DeflateGate seemed at first like an irrelevant breach of code and an excuse to make jokes about Tom Brady talking about his balls. “I’m not squeezing the balls. That’s not part of my process.” But evidence is gathering that Ballghazi matters. The main evidence comes from a brilliant piece of blogging-wonkery, by Warren Sharp, who fivethirtyeight should hire up immediately. He shows just how rarely the New England Patriots lose fumbles compared to other teams in the NFL and it’s not even close. Although he hasn’t sliced and diced the numbers to control for all variables–as a journalist, the raw numbers are so glaring that, you’d want to pitch a story about New England’s secret for avoiding fumbles.
At first, when the media focus was on throwing and catching, the idea of a deflated ball influencing one or two catches a game, didn’t seem like a huge deal. But when you consider its potential impact on fumbles, i.e. turnovers–probably the most decisive event in football games–it really matters. If New England had fumbled in the first half against Indianapolis and it was picked up and run back for a touchdown–that’s a whole different football game. The momentum would have turned and maybe New England wouldn’t have been able to run the football as much as they did. Indianapolis probably still loses that game. But that’s just one game. If New England was gaining an advantage in other games, perhaps just enough to swing one close game in their direction–that would determine whether they had home field advantage in the playoffs and that could have been enough to swing their game with Baltimore.
But did they do it? This ESPN video (with a hilarious cameo by Aaron Rodgers) and this article make clear that NFL teams put in a lot of time and preparation to make sure their balls are in top shape. It seems beyond plausibility that Bill Belicheck and Tom Brady, known for their circumspect preparation, would leave the quality of the balls to chance. A great coach undoubtedly would stress ball protection–and Belichick is notorious for benching running backs who fumble–so some of New England’s success can probably be attributed to good coaching. But the magnitude by which they are better than other teams at holding on to the football is suspicious. Belichick has reverted to the phrase that every sensible Republican candidate tries to hew to in order to not piss off their climate change-denying base–“I am not a scientist”–i.e. giving off the scent that he’s more on message than honest.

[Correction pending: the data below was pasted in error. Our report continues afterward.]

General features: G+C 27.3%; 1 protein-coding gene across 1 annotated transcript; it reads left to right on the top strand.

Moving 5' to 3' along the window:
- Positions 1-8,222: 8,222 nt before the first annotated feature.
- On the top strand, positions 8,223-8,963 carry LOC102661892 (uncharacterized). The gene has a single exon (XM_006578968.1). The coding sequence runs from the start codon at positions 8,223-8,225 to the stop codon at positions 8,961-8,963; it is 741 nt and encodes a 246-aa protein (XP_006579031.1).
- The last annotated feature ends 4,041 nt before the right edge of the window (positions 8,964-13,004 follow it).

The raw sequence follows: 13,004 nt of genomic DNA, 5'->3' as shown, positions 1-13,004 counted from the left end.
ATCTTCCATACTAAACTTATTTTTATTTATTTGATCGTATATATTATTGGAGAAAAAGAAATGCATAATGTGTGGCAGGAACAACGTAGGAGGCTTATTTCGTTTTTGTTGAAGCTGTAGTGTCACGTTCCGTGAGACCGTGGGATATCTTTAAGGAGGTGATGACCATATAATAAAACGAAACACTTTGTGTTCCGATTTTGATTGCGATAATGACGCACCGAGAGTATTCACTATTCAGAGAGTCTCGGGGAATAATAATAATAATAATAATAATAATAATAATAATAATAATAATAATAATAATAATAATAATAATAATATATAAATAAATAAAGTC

Mike Pesca makes the argument that teams should be allowed to inflate their balls however they choose, to promote more offensive scoring. Whether this is true or not is beside the point here: the rules in place are clear about how much balls should be pumped up. If the Patriots were purposefully circumventing those rules while other teams were not–gaining small but what appears to potentially be statistically significant advantages–then Ballghazai matters. A lot. It matters because it would be another instance of New England not just preparing well but exceeding what the rule book allows.
So what should be done? I actually think truth is more important than justice in this case. There should be a small window where the league allows teams to come forward and admit what they’ve been doing with their balls without penalty, so the league can get an honest handle on the situation. If it turns out that this is relatively common practice in the NFL, then we can treat BallGhazi as the unimportant media blip it should have been and the league can set some more clarifying penalties and rules next year. But if it turns out that New England was about the only team doing it, then it will be another serious mark on their record and to me, that kind of stigma has proven punishment enough for the likes of Barry Bonds and Lance Armstrong. How many home runs would Barry Bonds have it if he wasn’t juicing? How many Tours could Lance have won without his doping? Will we have to ask for football now too: how many championships would New England have won if they hadn’t been cheating?